USA: I remember visiting my parents in my home state of Wisconsin and receiving a frantic phone call from my husband asking if I was okay. “There was a mass shooting at your Gurdwara (Sikh place of worship),” he told me. “A hate crime.”
It’s been two years since the August 2012 massacre at Oak Creek, Wisconsin, when Wade Michael Page opened fire in a Sikh Gurdwara, killing four, wounding many more, and then taking his own life.
I grew up in Wisconsin and called it home for 20 years. The people Page shot may not have been my family by blood, but they were my family in spirit, in belief, and in community. Though we all shared an ancestral home of Punjab, India, we all called America home. We all gathered together to pray and to sing Sikh shabads (hymns), as well as to watch the Fourth of July fireworks and eat pumpkin pie on Thanksgiving.
Page’s crime wasn’t just an attack on Oak Creek. It was an attack on Sikhs across America. On the idea that we could feel understood and safe in the country we’d chosen to call home. Unfortunately, since then, hate crimes against Sikhs and other minorities have continued to occur. To this day, every time my husband leaves the house, I fear for his safety.
My husband, Darsh Preet Singh, dons the traditional Sikh turban and beard, making him the target of racial slurs and harassment. Darsh and I were born and raised in the U.S. He played college basketball at Trinity University. But still, to many, because of our faith, we’re not American enough.
I don’t want my husband to be on the receiving end of a racial slur. I don’t want him to a victim of a hate crime. I don’t want him to become a local headline or a statistic. So when we’re in public, I feel the need to protect him the only way I can.
I laugh a little louder at his jokes, smile and hold his hand, and hug him frequently. I try to humanize him in the public’s eye. I think, “If they see that he has a wife whom he loves very much, maybe they won’t shoot him.” We’ve been safe. We haven’t been physically targeted. I thought my tactic was working, until last month.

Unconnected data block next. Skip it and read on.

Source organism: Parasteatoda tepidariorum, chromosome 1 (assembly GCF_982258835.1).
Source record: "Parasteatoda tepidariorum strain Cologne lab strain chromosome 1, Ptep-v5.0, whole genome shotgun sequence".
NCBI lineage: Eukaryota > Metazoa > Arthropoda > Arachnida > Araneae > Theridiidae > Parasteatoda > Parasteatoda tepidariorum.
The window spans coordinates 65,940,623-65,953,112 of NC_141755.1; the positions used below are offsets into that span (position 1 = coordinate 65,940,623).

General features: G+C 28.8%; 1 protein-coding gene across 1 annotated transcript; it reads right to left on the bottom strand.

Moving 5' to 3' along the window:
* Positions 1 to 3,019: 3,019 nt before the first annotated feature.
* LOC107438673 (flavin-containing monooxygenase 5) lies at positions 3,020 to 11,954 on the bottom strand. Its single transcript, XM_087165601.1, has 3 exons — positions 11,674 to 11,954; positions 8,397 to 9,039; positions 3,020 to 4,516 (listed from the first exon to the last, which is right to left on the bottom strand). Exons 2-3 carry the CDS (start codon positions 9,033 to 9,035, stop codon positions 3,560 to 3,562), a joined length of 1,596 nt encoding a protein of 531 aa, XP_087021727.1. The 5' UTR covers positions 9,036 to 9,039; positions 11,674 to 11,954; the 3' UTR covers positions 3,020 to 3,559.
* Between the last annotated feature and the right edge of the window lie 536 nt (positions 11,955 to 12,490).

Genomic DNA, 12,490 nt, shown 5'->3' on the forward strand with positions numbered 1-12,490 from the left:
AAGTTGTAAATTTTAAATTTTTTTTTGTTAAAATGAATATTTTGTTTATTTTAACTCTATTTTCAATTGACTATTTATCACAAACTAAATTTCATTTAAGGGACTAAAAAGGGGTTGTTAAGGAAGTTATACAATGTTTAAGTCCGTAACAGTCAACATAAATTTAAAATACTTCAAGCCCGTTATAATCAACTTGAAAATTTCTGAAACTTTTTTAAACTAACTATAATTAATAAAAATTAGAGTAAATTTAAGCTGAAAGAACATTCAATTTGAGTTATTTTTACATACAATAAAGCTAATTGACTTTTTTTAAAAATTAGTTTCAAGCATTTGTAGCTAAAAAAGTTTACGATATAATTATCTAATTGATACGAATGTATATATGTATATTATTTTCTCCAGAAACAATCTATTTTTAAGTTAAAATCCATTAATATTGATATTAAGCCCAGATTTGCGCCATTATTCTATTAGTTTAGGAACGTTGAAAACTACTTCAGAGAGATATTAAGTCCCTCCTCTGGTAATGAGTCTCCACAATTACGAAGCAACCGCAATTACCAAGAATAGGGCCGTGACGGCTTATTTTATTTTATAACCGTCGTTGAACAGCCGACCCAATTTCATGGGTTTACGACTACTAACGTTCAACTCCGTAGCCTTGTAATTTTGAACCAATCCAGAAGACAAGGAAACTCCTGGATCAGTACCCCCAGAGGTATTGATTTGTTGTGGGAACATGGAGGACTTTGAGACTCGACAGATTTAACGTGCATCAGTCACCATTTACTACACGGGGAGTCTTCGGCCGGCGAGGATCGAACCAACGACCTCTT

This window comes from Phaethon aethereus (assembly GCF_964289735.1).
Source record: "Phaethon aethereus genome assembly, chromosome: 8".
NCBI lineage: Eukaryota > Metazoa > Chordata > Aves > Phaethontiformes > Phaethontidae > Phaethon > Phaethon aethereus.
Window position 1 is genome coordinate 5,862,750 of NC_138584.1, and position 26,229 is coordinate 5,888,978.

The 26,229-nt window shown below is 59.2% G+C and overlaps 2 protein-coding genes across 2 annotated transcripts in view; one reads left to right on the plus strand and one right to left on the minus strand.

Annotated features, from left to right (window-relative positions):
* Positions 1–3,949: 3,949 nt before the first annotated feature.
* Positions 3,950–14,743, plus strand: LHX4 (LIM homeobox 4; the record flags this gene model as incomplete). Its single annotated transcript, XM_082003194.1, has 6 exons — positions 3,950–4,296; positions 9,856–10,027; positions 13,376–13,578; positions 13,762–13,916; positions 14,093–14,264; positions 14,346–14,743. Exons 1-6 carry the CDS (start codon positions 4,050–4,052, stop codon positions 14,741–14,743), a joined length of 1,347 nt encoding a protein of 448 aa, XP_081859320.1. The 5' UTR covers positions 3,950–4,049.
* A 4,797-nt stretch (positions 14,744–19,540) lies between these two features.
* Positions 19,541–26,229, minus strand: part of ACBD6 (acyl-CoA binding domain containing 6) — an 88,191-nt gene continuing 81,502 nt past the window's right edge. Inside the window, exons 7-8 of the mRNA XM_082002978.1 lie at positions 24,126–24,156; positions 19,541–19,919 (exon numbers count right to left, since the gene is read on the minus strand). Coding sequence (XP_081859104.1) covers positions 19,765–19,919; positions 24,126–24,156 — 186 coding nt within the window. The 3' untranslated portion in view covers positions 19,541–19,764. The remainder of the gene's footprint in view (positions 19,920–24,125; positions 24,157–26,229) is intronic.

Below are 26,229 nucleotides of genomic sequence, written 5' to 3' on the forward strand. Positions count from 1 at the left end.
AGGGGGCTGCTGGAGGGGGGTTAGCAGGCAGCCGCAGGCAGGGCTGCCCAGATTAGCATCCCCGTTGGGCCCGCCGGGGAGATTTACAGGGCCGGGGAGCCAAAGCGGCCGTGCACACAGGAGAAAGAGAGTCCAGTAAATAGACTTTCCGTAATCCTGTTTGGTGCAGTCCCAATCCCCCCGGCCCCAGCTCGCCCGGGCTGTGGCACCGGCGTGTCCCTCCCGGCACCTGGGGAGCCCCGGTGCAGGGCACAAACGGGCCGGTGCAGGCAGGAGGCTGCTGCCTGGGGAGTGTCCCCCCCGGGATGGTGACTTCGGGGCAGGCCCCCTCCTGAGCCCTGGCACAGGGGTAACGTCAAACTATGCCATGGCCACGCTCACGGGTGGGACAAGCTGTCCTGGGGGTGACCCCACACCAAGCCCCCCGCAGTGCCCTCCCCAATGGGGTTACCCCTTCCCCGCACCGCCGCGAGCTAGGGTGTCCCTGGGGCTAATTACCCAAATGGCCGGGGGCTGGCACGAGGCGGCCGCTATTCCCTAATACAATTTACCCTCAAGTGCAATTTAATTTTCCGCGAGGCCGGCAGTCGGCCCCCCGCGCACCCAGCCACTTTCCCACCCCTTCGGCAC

A Sikh man and his mother were walking to dinner in New York when he was physically attacked by 10 teenagers who yelled, “Go back to your country.” A woman’s presence was not enough to save him from a hate crime. This realization shook me. I felt like there was nothing I could do to protect us.
As Sikh Americans, we carry the sad burden of having to prove our “Americanism.” Despite families dating back multiple generations in America, being elected to public office, serving in the US Armed Forces, competing in NCAA sports, our loyalty, our identity, is questioned.
My husband and I barbecue, we watch fireworks, we went to public school, we speak English, we like football, we’re hardworking, we eat too much junk food, we watch too much reality TV, we’re patriotic, and we believe in capitalism.
What else do we need to do? Should we wear American flag t-shirts? Should I hand out flyers on the street corner that explain how Sikhs have been in America for over 100 years? Should I get a megaphone and yell all of my American values out my window? Or should I just bleach my skin and dye my hair?
We teach our kids that America is a melting pot. That Americans come in all shapes, sizes, and colors. But some kids then turn around, punch their fellow Americans in the face, and tell them to “go back to their country.”
This is my country. America is my home. I believe and live by American values. I was raised to respect my neighbors. To honor diversity and tolerance. To not attack people who don’t look or sound or pray like me.